Association of lactose sensitivity with inflammatory bowel disease – demonstrated by analysis of genetic polymorphism, breath gases and symptoms

Authors


Dr J. T. Green, Department of Gastroenterology, University Hospital Llandough, Cardiff & Vale University Local Health Board, Penlan Road, Penarth, Vale of Glamorgan,CF64 2XX, UK.
E-mail: john.green2@wales.nhs.uk

Abstract

Aliment Pharmacol Ther 2011; 34: 735–746

Summary

Background  Sensitivity to lactose has been reported in Crohn’s disease, but its true role in inflammatory bowel disease (IBD) is unclear. The genetic marker CC13910, on chromosome2, with measurement of breath hydrogen and methane, and gut and systemic symptoms, are now the most comprehensive tests for evaluating sensitivity to lactose.

Aim  To investigate, for the first time, the prevalence of lactose sensitivity in IBD, using the most comprehensive tests for diagnosing this condition.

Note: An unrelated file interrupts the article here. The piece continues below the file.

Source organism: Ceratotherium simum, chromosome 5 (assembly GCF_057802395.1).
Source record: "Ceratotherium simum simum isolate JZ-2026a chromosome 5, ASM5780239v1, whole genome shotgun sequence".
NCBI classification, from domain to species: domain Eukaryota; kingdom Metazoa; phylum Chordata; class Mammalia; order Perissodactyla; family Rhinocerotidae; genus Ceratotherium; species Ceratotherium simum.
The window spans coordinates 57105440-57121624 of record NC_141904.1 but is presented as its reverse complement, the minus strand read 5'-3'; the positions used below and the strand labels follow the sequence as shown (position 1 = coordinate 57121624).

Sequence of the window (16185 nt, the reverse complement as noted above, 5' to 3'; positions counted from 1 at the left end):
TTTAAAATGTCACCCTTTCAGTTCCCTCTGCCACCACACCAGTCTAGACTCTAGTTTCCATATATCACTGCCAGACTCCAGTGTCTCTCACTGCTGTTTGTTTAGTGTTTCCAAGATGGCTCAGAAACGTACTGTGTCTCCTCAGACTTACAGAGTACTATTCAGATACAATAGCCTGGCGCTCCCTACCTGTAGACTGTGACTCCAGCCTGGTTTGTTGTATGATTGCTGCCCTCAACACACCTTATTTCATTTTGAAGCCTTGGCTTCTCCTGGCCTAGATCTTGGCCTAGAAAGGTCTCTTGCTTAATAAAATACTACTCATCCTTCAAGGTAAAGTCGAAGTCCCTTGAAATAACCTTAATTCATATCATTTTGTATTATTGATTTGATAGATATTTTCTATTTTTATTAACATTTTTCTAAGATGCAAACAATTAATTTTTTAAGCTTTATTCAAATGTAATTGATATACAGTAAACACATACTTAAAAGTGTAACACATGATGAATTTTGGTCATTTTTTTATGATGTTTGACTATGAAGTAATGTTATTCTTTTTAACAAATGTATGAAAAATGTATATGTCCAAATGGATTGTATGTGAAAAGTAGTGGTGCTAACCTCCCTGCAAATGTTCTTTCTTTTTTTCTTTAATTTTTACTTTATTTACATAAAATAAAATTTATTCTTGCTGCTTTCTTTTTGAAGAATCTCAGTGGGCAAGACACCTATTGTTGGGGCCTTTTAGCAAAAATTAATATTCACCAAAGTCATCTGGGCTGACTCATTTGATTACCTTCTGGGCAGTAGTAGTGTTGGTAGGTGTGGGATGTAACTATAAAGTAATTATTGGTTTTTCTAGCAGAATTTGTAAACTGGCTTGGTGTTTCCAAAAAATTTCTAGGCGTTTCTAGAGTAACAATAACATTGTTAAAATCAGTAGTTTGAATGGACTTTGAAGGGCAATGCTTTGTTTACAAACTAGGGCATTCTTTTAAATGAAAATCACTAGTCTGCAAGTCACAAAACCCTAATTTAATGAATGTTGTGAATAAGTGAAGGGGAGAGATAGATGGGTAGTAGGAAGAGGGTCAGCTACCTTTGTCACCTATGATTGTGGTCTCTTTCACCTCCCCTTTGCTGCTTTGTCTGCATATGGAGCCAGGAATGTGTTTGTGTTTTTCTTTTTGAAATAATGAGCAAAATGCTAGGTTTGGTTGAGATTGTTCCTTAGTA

Methods  Prevalence of CC13910 genotype was investigated using RT-PCR in 165 patients (Crohn’s disease = 70, ulcerative colitis = 95), and 30 healthy volunteers. Genotype was correlated with breath hydrogen and methane up to 6 h after 50 g of oral lactose, all symptoms being recorded for up to 48 h. Critically, Crohn’s disease and ulcerative colitis patients were selected with no record of lactose sensitivity, in remission at the time of the test.

Results  Lactose sensitivity occurred in a much higher proportion of patients, (approximately 70%), with IBD than previously thought. Seventeen per cent had raised methane, without raised breath hydrogen; those with ulcerative colitis exhibiting most symptoms. All CC patients were lactose sensitive. There was no correlation between genetic phenotype and IBD. As substantial numbers of IBD patients were CT or TT, and were lactose sensitive, this polymorphism cannot explain full down-regulation of the lactase gene.

Conclusions  Our results have implications for the clinical management of IBD. The high breath methane raised the possibility of a pathogenic role for methanogenic archaebacteria (Archaea) in IBD. This needs to be investigated.

Ancillary